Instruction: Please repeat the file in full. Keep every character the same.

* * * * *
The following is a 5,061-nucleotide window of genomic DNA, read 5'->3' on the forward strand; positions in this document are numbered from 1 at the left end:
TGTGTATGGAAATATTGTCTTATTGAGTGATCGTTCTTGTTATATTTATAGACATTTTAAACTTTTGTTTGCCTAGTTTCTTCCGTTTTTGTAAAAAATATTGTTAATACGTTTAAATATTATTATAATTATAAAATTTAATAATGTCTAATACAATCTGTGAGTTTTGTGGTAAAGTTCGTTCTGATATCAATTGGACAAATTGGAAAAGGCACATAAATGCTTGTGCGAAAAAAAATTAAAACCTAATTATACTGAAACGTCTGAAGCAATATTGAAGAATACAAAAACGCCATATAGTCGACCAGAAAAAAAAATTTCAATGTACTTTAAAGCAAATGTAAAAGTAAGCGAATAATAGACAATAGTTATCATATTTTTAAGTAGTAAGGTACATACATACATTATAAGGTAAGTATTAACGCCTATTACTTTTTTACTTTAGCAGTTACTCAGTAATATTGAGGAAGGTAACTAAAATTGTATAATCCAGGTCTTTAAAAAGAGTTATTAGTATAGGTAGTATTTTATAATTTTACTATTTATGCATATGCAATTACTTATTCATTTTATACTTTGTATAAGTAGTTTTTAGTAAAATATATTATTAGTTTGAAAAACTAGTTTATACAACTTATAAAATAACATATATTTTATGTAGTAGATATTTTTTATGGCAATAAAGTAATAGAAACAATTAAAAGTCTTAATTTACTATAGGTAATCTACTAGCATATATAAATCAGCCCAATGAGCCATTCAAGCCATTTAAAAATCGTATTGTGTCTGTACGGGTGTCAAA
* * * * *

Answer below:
The following is a 5,061-nucleotide window of genomic DNA, read 5'->3' on the forward strand; positions in this document are numbered from 1 at the left end:
TGTGTATGGAAATATTGTCTTATTGAGTGATCGTTCTTGTTATATTTATAGACATTTTAAACTTTTGTTTGCCTAGTTTCTTCCGTTTTTGTAAAAAATATTGTTAATACGTTTAAATATTATTATAATTATAAAATTTAATAATGTCTAATACAATCTGTGAGTTTTGTGGTAAAGTTCGTTCTGATATCAATTGGACAAATTGGAAAAGGCACATAAATGCTTGTGCGAAAAAAAATTAAAACCTAATTATACTGAAACGTCTGAAGCAATATTGAAGAATACAAAAACGCCATATAGTCGACCAGAAAAAAAAATTTCAATGTACTTTAAAGCAAATGTAAAAGTAAGCGAATAATAGACAATAGTTATCATATTTTTAAGTAGTAAGGTACATACATACATTATAAGGTAAGTATTAACGCCTATTACTTTTTTACTTTAGCAGTTACTCAGTAATATTGAGGAAGGTAACTAAAATTGTATAATCCAGGTCTTTAAAAAGAGTTATTAGTATAGGTAGTATTTTATAATTTTACTATTTATGCATATGCAATTACTTATTCATTTTATACTTTGTATAAGTAGTTTTTAGTAAAATATATTATTAGTTTGAAAAACTAGTTTATACAACTTATAAAATAACATATATTTTATGTAGTAGATATTTTTTATGGCAATAAAGTAATAGAAACAATTAAAAGTCTTAATTTACTATAGGTAATCTACTAGCATATATAAATCAGCCCAATGAGCCATTCAAGCCATTTAAAAATCGTATTGTGTCTGTACGGGTGTCAAA